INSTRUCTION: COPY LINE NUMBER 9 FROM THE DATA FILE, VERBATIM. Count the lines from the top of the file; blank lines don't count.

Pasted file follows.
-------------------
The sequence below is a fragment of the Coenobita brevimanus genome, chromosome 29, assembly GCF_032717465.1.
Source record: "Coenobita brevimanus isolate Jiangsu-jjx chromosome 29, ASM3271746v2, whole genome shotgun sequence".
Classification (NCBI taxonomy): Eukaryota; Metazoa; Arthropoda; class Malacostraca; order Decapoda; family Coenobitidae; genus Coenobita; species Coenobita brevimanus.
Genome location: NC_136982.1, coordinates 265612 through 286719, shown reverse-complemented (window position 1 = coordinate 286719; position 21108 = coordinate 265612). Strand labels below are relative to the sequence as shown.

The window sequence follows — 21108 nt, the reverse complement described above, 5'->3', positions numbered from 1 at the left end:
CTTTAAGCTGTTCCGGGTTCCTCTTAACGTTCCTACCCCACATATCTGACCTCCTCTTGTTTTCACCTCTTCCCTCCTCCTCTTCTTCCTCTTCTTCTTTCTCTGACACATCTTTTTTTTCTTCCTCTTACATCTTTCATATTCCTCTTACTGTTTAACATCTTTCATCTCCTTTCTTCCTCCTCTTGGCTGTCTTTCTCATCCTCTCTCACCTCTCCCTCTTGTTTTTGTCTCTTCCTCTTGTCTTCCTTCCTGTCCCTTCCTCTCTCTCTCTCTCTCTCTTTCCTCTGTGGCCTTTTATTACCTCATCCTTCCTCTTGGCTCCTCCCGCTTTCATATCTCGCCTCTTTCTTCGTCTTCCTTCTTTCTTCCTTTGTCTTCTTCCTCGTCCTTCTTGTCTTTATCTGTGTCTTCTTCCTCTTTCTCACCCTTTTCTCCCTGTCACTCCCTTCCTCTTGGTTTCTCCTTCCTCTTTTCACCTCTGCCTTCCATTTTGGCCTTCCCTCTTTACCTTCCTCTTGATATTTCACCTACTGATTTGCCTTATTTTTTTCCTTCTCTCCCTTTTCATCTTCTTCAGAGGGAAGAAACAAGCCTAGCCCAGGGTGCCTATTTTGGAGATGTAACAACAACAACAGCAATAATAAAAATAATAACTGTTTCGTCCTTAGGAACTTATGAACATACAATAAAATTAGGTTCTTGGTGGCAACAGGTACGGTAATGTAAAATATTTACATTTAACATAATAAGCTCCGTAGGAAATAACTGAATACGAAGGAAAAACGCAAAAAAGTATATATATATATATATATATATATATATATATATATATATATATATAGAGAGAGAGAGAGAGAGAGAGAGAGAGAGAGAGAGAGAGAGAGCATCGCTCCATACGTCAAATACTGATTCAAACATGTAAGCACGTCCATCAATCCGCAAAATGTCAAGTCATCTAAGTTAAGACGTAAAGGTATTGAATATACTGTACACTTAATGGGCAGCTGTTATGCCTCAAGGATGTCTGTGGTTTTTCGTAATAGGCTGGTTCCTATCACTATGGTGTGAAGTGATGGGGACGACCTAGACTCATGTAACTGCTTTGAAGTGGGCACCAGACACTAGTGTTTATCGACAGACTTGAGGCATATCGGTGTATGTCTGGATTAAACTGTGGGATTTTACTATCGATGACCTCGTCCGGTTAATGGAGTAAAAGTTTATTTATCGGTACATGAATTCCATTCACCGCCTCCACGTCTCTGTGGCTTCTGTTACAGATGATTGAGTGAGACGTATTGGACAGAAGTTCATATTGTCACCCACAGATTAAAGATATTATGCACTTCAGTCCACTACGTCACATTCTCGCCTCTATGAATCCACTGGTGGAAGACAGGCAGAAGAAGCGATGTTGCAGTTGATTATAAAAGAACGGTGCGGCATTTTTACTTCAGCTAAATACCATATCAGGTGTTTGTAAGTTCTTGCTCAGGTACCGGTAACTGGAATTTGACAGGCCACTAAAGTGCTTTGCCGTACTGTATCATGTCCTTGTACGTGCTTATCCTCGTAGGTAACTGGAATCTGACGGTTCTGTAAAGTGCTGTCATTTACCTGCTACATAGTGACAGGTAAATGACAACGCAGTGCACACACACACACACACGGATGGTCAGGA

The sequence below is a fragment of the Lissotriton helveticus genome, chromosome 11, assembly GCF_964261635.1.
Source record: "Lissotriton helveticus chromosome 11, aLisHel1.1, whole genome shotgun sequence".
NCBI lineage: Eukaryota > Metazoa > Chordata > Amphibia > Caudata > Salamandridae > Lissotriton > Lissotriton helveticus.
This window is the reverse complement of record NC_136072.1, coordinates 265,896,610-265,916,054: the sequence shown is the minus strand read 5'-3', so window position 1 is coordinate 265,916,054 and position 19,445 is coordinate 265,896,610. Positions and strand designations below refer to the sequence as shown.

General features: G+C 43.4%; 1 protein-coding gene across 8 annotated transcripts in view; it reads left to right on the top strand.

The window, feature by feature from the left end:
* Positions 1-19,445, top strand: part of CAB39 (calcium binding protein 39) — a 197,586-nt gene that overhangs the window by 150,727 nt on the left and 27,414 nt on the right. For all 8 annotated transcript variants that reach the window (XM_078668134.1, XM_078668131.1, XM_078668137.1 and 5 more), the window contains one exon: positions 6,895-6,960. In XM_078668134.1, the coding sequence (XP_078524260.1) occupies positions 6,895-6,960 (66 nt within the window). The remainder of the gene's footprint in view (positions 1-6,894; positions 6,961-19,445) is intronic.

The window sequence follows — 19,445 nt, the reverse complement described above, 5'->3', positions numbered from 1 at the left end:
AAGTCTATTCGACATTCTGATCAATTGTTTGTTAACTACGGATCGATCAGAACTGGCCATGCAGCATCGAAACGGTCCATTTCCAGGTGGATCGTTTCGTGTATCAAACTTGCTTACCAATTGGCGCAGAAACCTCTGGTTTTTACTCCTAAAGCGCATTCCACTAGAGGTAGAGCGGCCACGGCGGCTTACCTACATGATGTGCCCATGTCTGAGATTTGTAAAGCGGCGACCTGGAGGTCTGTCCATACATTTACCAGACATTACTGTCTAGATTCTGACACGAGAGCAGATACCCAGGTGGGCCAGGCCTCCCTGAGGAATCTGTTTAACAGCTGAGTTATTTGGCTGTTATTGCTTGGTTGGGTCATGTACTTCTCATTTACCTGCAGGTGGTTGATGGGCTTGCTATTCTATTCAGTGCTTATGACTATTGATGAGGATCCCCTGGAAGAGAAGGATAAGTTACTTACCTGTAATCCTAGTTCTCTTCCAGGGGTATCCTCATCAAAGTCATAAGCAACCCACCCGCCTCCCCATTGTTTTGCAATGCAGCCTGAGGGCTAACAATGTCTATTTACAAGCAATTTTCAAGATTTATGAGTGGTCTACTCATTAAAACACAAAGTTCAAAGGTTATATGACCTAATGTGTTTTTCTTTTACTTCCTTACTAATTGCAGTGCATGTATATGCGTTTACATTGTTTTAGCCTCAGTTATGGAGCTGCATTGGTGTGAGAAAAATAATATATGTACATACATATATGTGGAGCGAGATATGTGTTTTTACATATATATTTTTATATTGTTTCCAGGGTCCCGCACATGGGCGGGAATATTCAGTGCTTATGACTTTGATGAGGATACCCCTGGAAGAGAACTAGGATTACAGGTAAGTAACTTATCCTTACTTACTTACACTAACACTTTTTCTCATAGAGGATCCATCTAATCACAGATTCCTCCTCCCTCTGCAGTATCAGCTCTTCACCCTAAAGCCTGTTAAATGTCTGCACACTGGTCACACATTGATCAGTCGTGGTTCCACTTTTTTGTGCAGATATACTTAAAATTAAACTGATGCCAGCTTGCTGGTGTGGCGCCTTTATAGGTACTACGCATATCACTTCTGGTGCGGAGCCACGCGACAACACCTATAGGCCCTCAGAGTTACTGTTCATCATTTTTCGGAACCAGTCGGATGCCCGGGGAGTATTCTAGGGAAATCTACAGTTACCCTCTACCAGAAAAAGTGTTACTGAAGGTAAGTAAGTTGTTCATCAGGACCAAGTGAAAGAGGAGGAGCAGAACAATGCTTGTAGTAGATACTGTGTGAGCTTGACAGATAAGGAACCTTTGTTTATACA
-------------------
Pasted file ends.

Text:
NCBI lineage: Eukaryota > Metazoa > Chordata > Amphibia > Caudata > Salamandridae > Lissotriton > Lissotriton helveticus.